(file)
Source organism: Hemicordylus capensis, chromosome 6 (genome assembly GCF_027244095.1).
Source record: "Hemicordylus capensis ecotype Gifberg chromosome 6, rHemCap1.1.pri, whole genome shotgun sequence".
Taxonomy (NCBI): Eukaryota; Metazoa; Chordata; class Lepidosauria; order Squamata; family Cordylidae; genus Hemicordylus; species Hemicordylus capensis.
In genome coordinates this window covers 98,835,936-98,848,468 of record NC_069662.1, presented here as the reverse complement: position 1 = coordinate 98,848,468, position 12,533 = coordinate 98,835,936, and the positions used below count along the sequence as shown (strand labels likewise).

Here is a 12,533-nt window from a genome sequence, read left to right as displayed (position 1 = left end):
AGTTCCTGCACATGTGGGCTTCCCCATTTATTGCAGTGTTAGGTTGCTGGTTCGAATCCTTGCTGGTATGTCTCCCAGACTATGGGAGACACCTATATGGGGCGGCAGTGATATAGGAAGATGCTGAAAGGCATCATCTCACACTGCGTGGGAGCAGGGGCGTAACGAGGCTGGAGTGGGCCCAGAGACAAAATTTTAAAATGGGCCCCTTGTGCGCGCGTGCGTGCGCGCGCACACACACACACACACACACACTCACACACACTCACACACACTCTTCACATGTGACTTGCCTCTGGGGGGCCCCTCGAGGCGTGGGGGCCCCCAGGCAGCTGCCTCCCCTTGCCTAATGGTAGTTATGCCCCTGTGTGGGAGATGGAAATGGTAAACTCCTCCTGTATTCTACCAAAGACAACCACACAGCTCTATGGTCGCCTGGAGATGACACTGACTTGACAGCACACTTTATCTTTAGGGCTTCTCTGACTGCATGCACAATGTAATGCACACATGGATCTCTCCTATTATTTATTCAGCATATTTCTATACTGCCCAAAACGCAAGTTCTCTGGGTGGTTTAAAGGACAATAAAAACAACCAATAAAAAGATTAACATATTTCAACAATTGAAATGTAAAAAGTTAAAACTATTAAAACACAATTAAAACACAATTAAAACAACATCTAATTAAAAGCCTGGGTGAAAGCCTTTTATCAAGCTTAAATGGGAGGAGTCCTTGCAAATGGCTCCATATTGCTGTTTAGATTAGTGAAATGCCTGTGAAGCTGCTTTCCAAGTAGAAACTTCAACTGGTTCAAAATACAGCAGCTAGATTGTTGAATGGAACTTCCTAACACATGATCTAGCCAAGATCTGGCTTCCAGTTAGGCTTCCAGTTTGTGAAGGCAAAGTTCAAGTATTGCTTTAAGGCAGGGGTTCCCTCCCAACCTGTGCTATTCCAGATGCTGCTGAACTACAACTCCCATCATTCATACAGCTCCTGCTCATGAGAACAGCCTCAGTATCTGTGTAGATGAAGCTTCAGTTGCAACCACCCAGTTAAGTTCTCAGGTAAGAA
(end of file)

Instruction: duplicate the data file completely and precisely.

Source organism: Hemicordylus capensis, chromosome 6 (genome assembly GCF_027244095.1).
Source record: "Hemicordylus capensis ecotype Gifberg chromosome 6, rHemCap1.1.pri, whole genome shotgun sequence".
Taxonomy (NCBI): Eukaryota; Metazoa; Chordata; class Lepidosauria; order Squamata; family Cordylidae; genus Hemicordylus; species Hemicordylus capensis.
In genome coordinates this window covers 98,835,936-98,848,468 of record NC_069662.1, presented here as the reverse complement: position 1 = coordinate 98,848,468, position 12,533 = coordinate 98,835,936, and the positions used below count along the sequence as shown (strand labels likewise).

Here is a 12,533-nt window from a genome sequence, read left to right as displayed (position 1 = left end):
AGTTCCTGCACATGTGGGCTTCCCCATTTATTGCAGTGTTAGGTTGCTGGTTCGAATCCTTGCTGGTATGTCTCCCAGACTATGGGAGACACCTATATGGGGCGGCAGTGATATAGGAAGATGCTGAAAGGCATCATCTCACACTGCGTGGGAGCAGGGGCGTAACGAGGCTGGAGTGGGCCCAGAGACAAAATTTTAAAATGGGCCCCTTGTGCGCGCGTGCGTGCGCGCGCACACACACACACACACACACACTCACACACACTCACACACACTCTTCACATGTGACTTGCCTCTGGGGGGCCCCTCGAGGCGTGGGGGCCCCCAGGCAGCTGCCTCCCCTTGCCTAATGGTAGTTATGCCCCTGTGTGGGAGATGGAAATGGTAAACTCCTCCTGTATTCTACCAAAGACAACCACACAGCTCTATGGTCGCCTGGAGATGACACTGACTTGACAGCACACTTTATCTTTAGGGCTTCTCTGACTGCATGCACAATGTAATGCACACATGGATCTCTCCTATTATTTATTCAGCATATTTCTATACTGCCCAAAACGCAAGTTCTCTGGGTGGTTTAAAGGACAATAAAAACAACCAATAAAAAGATTAACATATTTCAACAATTGAAATGTAAAAAGTTAAAACTATTAAAACACAATTAAAACACAATTAAAACAACATCTAATTAAAAGCCTGGGTGAAAGCCTTTTATCAAGCTTAAATGGGAGGAGTCCTTGCAAATGGCTCCATATTGCTGTTTAGATTAGTGAAATGCCTGTGAAGCTGCTTTCCAAGTAGAAACTTCAACTGGTTCAAAATACAGCAGCTAGATTGTTGAATGGAACTTCCTAACACATGATCTAGCCAAGATCTGGCTTCCAGTTAGGCTTCCAGTTTGTGAAGGCAAAGTTCAAGTATTGCTTTAAGGCAGGGGTTCCCTCCCAACCTGTGCTATTCCAGATGCTGCTGAACTACAACTCCCATCATTCATACAGCTCCTGCTCATGAGAACAGCCTCAGTATCTGTGTAGATGAAGCTTCAGTTGCAACCACCCAGTTAAGTTCTCAGGTAAGAA